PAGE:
Thought, Feeling, and Action in Real Time-Monitoring of Drug Use in Schizophrenia

Editorial accepted for publication November 2010.
American Journal of Psychiatry (Impact Factor: 12.3). 02/2011; 168(2):120-2. DOI: 10.1176/appi.ajp.2010.10111601
Source: PubMed
Download full-text


Available from: Matthew J Smith,
  • Source
    • "This may explain why Mosa et al. recently observed that in the scientific literature there is “low coverage” of smart phones apps intended for patients [6] and hence, even less of their eventual contribution to an app R&D process. Of the 14 articles related to mobile applications dedicated to patients’ use, their systematic review captured 2 papers reporting on apps to be used by psychiatric patients, both regarding self-monitoring of substance use [7,8]. Neither of these papers discussed patient contributions to the R&D processes for these apps. "
    [Show abstract] [Hide abstract]
    ABSTRACT: Despite the increasing pervasiveness of mobile computational technologies, knowledge about psychiatric patients' preferences regarding the design and utility of mobile applications is very poor. This paper reports on a pilot-study that involved 120 psychiatric patients in the development of a mobile application (app) that is being used for data entry into the Signature Project data bank at the Institut universitaire en sante mentale de Montreal (IUSMM), Canada. Participants were invited to comment on the 'look and feel' of the Signature App. Their input also extended the procedures for data collection. These suggestions may contribute to increased mental health literacy and empowerment of persons with mental illness receiving services at the IUSMM. Participants were recruited to fill out a questionnaire on a tablet computer while waiting at the Emergency Room (ER, n = 40), Psychotic Disorders outpatient clinic (n = 40) or Anxiety and Mood Disorders outpatient clinic (n = 40) of IUSMM. Nine patients from each of these sub-groups participated in a focus group to review the results and to discuss how the design and use of the Signature App could be improved to better meet the needs of patients. This study (n = 120) indicated that psychiatric patients are clearly capable of using a tablet computer to fill out questionnaires for quantitative data entry, and that they enjoyed this experience. Results from the focus groups (n = 27) highlight that the app could also be used by patients to communicate some personal and contextual qualitative information. This would support a holistic and person-centered approach, especially at the ER where people acutely need to describe their recent history and receive emotional support. This pilot-study has confirmed the necessity of involving patients not only in the testing of a new mobile application, but also as active contributors in the entire research and development process of a person-centered information and communication technology infrastructure. The input of participants was essential in designing the Signature Project computational procedure and making use of the app a positive and empowering experience. Participants also gave critical feedback remarks that went beyond the initial scope of the pilot-study, for example they suggested the addition of a client-clinician component.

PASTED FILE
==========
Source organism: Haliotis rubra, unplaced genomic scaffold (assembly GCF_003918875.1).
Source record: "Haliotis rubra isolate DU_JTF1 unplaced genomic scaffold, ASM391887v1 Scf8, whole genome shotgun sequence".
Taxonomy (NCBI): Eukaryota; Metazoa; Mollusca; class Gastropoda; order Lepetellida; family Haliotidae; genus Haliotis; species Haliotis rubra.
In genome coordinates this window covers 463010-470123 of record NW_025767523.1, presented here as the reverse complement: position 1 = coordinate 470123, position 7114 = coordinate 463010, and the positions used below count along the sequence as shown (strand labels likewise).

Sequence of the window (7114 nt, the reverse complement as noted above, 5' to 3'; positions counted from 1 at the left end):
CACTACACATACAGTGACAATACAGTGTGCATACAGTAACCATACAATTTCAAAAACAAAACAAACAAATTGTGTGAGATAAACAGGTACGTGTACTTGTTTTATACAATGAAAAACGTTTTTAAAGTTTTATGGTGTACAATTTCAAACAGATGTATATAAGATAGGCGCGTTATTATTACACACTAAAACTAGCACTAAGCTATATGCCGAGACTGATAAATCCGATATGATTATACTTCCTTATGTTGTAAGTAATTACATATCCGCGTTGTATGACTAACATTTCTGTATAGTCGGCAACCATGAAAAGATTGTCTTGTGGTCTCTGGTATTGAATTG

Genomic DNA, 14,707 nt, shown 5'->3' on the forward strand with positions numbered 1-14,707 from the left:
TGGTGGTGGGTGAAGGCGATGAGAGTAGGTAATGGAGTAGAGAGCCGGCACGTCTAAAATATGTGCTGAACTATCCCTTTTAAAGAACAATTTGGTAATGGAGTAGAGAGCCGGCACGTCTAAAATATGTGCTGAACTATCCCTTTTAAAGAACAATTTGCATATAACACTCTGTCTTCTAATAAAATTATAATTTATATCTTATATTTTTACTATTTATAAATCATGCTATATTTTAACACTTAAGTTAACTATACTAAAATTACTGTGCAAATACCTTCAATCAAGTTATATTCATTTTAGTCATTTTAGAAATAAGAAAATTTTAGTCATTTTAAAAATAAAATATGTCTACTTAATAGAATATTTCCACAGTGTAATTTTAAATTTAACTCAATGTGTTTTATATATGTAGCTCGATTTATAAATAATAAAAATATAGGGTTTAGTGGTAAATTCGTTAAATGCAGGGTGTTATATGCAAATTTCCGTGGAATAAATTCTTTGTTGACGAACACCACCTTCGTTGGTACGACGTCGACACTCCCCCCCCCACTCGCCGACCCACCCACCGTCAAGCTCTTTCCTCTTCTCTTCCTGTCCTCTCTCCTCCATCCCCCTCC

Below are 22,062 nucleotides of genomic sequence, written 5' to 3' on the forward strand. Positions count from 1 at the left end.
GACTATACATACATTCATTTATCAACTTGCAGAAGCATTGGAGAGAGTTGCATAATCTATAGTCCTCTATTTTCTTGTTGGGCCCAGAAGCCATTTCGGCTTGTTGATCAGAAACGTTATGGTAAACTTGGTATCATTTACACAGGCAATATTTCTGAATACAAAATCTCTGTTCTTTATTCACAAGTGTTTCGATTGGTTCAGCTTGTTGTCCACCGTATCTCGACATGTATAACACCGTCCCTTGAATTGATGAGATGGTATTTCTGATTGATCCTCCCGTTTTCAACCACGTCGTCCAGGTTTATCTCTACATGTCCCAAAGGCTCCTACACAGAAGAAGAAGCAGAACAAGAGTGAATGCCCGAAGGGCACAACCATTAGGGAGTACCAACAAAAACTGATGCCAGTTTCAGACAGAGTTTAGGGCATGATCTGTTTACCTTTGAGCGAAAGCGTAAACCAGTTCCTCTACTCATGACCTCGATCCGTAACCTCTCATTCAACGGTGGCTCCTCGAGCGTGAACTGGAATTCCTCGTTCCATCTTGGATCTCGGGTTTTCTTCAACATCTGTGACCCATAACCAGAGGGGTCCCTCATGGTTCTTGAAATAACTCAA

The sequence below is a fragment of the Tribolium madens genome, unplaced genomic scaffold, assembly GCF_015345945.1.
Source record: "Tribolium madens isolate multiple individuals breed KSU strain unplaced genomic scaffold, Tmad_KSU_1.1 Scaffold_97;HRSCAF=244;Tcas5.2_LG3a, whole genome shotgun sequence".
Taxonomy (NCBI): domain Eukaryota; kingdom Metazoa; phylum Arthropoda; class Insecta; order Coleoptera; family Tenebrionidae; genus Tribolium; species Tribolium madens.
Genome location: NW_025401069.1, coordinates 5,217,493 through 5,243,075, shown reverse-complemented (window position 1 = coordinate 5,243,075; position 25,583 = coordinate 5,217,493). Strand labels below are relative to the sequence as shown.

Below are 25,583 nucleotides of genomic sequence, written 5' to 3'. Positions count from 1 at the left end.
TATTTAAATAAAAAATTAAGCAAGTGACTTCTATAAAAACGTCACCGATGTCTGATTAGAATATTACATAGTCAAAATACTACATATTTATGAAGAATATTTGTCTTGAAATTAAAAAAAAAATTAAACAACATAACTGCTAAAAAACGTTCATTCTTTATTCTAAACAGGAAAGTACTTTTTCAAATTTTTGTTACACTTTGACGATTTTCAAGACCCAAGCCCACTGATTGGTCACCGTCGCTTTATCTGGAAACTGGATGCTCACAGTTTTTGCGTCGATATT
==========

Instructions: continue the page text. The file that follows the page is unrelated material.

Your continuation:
BMC Medical Informatics and Decision Making 07/2013; 13(1):78. DOI:10.1186/1472-6947-13-78 · 1.83 Impact Factor
  • Source
    [Show abstract] [Hide abstract]
    ABSTRACT: Background Advanced mobile communications and portable computation are now combined in handheld devices called “smartphones”, which are also capable of running third-party software. The number of smartphone users is growing rapidly, including among healthcare professionals. The purpose of this study was to classify smartphone-based healthcare technologies as discussed in academic literature according to their functionalities, and summarize articles in each category. Methods In April 2011, MEDLINE was searched to identify articles that discussed the design, development, evaluation, or use of smartphone-based software for healthcare professionals, medical or nursing students, or patients. A total of 55 articles discussing 83 applications were selected for this study from 2,894 articles initially obtained from the MEDLINE searches. Results A total of 83 applications were documented: 57 applications for healthcare professionals focusing on disease diagnosis (21), drug reference (6), medical calculators (8), literature search (6), clinical communication (3), Hospital Information System (HIS) client applications (4), medical training (2) and general healthcare applications (7); 11 applications for medical or nursing students focusing on medical education; and 15 applications for patients focusing on disease management with chronic illness (6), ENT-related (4), fall-related (3), and two other conditions (2). The disease diagnosis, drug reference, and medical calculator applications were reported as most useful by healthcare professionals and medical or nursing students. Conclusions Many medical applications for smartphones have been developed and widely used by health professionals and patients. The use of smartphones is getting more attention in healthcare day by day. Medical applications make smartphones useful tools in the practice of evidence-based medicine at the point of care, in addition to their use in mobile clinical communication. Also, smartphones can play a very important role in patient education, disease self-management, and remote monitoring of patients.
    BMC Medical Informatics and Decision Making 07/2012; 12(1):67. DOI:10.1186/1472-6947-12-67 · 1.83 Impact Factor